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Patriarchalism in imperial China and Western Europe

A revision of Weber's sociology of domination


My analysis suggests that Weber's typology of domination - the cluster of patriarchalism, charisma, and law - does not fit Chinese history as it does European history. The typology has particular relevance in Europe because Weber purposefully developed types of domination that reflected and synthesized essential elements of Western historical experience: the struggles between kings and nobles, between popes and priests, between leaders and followers of all types. Deeply aware of the patterns of Western history, Weber understood that his concepts of analysis constituted “historical summaries,” not simply ideas and abstract beliefs but distillations of patterns of actions and of the justifications supporting and channeling those patterns.Footnote 1 Although Weber fashioned these ideal types from his knowledge of Western history, he wanted to make them genuinely “trans-epochal and transcultural” so that he could test, through “comparative mental experiment and imaginative extrapolation,” causal explanations about the course of Western history.Footnote 2 That the generations of students of Western society continue to learn from and struggle with Weber's concepts and historical theories demonstrates that Weber was hugely successful in his work.

But are Weber's typologies as useful in the analysis of non-Western societies as they are in that of Europe? I have only dealt with Chinese society, but for this society my analysis suggests that the answer to this question is no. As Weber defined them, patriarchalism, charisma, and law do not apply to China in the way that they apply to Europe. They do not represent summaries of Chinese history; they do not distill the debates and struggles of two millenia; they do not tap those shared understandings that informed Chinese patterns of action. And because they do not gain an equivalent grasp of Chinese as they do of Western history, they are less useful and often very misleading when one uses them to analyze and explain the course of Chinese history. If those concepts do not get at the same reality in China, what is the logical status of the conclusions drawn from using them to analyze China? As I have attempted to show in this paper, they can be used to indicate through comparison what configurations are absent from China. But they are less useful in developing a genuine understanding of Chinese history. Therefore, to understand China, and perhaps most non-Western societies, Weber's typology of domination and particularly his analysis of traditional domination, should not be used directly as a summary of an underlying reality. Weber's warning about the “perniciousness” of Marxian concepts and theories when “they are thought of as empirically valid or real ‘effective forces’” should be applied with particular vigor to Weber's own concepts and theories when applied to non-Western societies.Footnote 3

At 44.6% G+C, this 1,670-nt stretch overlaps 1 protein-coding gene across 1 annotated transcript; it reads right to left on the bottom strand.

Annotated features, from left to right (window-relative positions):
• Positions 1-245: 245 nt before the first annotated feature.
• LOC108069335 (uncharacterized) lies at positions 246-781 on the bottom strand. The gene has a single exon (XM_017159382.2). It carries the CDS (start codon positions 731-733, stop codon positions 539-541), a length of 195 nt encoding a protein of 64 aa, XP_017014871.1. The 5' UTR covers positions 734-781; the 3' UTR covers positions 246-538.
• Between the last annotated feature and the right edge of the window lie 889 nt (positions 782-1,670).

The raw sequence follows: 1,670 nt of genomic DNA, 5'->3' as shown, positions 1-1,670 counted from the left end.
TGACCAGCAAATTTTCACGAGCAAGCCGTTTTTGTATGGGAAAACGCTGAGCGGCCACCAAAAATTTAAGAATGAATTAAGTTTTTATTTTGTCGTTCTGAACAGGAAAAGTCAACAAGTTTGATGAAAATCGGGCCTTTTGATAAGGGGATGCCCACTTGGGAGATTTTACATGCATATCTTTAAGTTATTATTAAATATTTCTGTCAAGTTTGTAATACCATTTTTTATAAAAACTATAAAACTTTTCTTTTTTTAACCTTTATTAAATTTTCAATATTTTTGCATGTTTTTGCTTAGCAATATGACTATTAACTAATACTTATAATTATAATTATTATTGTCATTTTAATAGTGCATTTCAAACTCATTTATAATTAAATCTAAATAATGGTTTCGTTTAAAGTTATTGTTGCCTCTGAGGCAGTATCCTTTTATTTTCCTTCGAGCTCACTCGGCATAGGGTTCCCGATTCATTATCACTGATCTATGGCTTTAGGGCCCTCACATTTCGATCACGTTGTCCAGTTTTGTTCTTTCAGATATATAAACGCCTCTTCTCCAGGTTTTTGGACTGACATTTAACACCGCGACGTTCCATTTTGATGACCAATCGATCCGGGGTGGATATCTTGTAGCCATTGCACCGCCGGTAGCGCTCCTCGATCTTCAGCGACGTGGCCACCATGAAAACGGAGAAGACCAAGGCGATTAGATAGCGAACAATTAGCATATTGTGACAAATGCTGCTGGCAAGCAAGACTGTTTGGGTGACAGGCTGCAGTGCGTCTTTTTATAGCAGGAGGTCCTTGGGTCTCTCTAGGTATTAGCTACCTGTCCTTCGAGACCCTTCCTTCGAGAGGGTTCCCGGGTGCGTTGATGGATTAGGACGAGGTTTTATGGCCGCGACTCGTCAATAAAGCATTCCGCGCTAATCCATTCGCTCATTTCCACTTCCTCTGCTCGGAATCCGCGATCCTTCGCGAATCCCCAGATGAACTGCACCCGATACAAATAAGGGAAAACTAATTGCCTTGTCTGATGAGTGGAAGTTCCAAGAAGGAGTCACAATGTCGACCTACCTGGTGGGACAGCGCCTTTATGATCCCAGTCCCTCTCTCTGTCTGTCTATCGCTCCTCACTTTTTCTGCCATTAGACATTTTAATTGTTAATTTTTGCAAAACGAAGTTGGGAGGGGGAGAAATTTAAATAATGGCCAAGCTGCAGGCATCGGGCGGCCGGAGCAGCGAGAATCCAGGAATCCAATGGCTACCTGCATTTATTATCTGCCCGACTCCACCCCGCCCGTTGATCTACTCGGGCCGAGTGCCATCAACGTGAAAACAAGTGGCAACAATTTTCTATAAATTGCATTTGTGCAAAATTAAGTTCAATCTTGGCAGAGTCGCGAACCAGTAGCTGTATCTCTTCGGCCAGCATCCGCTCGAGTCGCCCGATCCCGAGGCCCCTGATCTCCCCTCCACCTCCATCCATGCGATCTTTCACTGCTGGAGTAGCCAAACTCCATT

But, by equal measure, if one assumes that Weber's typology of domination misrepresents non-Western societies in some regard, it still provides an example of the sort of conceptual framework needed to analyze the historical development of state structures in any society. Weber championed comparative research, because he believed without comparisons it was impossible to examine rigorously the course of history and to develop theories of historical change. Weber rightly believed that comparisons were only possible with generalized historical concepts. But to Weber, historical research does not lead to better or more general sociological theories. Instead, sociology, as Weber put it to a noted historian, “can perform ... very modest preparatory work” to an adequate historical analysis.Footnote 4 Concepts must lead the way to historical explanations and not the reverse. Similarly, Weber's analysis of the West provides the preparatory work for a better understanding of non-Western society. In this sense Weber's concepts are indispensable for the analysis of non-Western society, not because they are the last word, but because, along with other products of Western sociology, they are the first word, words that are used only to have their meanings altered by subsequent research.Footnote 5

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  1. 1.

    Roth, “Introduction,” xxx.

  2. 2.


  3. 3.

    Max Weber, The Methodology of the Social Science (Glencoe, 111.: Free Press, 1949), 103.

  4. 4.

    Economy and Society, lviii.

  5. 5.

    This, too, is the conclusion of Wolfgang Schluchter (Max Webers Studie über Konfuziasmus und Taoismus) 17: “Weber did not understand his terminology as a final one. This does not mean that it is unsystematic or only useful to specific problems, but the sequence of terms is not always obvious in its ramifications, and therefore it sometimes needs an explication or interpretation. A critically productive evaluation of Weber's work has to include a clarification of terminology and the investigation of the historic content.”

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Hamilton, G.G. Patriarchalism in imperial China and Western Europe. Theor Soc 13, 393–425 (1984).

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  • Preparatory Work
  • Chinese History
  • Equivalent Grasp
  • European History
  • Historical Concept